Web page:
In 1941 millionaire Howard Hughes built a complex for his aircraft company on 380 acres of the Ballona wetlands. Its 9,600 foot runway was the longest private runway in the world.
The wetlands are are low-lying flats between the Ballona Creek channel and the bluffs of Westchester in West Los Angeles. When Hughes built his airport, the surrounding land was still used for farming, though winter rains often flooded the place out. A rare thing in Los Angeles, the place is wide, open, and empty.
|The Cafeteria building|
|The complex in 1968. Loyola Marymount University is to the right. Photo from Library of Congress.|
In the central core of the complex, new modern office buildings and parking garages lie empty - victims of too much ambition and the economic downturn.
During World War II, Hughes designed and built several experimental aircraft for the U.S. Government, including one designated the H-4 Hercules. The H-4 was a huge transport plane made, due to war-time restrictions on aluminum, entirely of wood. The press dubbed the giant plane the "Spruce Goose" - a name Hughes detested, since it was really made of birch.
|The interior of Building 15 - Library of Congress photo|
|Hughes at the controls of the "Spruce Goose" in 1947 - Los Angeles Public Library|
The airport property became part of the Playa Vista redevelopment project, which aspired to bring housing, commercial and industrial development, and recreational development to the Ballona wetlands. In the 1990s, DreamWorks tried to build a studio there, but failed. Even so, the property and the massive buildings were used as film locations, starting with the 1984 Goldie Hawn film "Swing Shift", set in a World War II airplane factory, and continuing today. "Independence Day," "Batman" and "Avatar" were filmed on site.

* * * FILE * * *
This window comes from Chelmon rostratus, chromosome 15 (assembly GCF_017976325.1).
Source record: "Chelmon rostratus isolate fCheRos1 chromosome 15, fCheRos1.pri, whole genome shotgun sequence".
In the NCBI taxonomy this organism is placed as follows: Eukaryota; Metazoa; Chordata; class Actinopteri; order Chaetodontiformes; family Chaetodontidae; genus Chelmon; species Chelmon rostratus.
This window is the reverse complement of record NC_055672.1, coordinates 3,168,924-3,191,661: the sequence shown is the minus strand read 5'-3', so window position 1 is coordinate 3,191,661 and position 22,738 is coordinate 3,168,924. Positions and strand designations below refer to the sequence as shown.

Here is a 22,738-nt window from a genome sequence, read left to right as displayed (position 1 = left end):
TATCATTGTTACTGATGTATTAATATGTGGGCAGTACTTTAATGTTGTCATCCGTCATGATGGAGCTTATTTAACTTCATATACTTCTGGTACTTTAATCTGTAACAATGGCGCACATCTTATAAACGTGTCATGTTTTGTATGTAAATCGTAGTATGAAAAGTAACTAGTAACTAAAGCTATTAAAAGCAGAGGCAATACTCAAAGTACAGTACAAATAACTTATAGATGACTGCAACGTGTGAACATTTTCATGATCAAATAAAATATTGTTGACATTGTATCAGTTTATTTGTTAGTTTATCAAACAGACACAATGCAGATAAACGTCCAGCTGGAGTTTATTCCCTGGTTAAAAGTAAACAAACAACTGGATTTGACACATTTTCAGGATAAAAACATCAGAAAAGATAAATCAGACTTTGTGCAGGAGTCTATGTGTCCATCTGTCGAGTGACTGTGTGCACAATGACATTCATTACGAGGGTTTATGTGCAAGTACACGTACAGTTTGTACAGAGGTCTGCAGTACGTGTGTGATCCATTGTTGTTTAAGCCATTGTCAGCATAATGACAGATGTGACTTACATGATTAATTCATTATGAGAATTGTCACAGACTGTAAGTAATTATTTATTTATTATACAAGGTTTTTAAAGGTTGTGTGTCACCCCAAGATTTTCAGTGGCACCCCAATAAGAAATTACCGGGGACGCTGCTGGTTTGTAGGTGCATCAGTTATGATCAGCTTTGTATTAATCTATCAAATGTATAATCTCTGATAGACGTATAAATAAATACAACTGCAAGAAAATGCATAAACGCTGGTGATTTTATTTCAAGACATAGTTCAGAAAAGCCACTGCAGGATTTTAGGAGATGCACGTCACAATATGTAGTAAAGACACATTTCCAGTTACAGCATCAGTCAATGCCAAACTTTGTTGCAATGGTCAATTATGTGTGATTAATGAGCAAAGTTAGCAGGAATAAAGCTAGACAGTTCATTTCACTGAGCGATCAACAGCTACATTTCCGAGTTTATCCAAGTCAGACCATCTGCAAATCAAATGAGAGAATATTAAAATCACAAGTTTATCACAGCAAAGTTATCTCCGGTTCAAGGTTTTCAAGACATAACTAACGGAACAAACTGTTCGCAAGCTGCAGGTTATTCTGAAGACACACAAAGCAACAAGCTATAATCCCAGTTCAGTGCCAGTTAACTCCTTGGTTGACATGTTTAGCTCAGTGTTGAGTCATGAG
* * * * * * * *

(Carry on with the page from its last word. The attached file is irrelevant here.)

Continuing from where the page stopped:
Although many buildings were demolished, and the runway itself broken up to pave Playa Vista's streets, Building 15 and the remaining Hughes Aircraft buildings are shabby but preserved. In 2010 another development purchased the property with the intent to renovate and attract "creative industry" tenants.
Still, on a sunny Sunday afternoon, there wasn't much going on. Building 15 was in use as a filming location - crew members covered huge flats with white canvas outside the massive doors. In the lot behind Building 17, a heap of demolished cars was tumbled like children's toys. The guard told us they were leftover from filming "Batman."
The Administrative Building, where Hughes had his mahogany-paneled office has courses of windows on either side, the front facing an empty field. Think of how filled with light that place would be!
|Building 2, Administration|
|Building 15 to the left|
The Los Angeles Conservancy conducted a tour of the place last March - I missed it, but two other bloggers went along and posted about it Here and Here. For a history of the place, and some photos from the 1990s, go Here.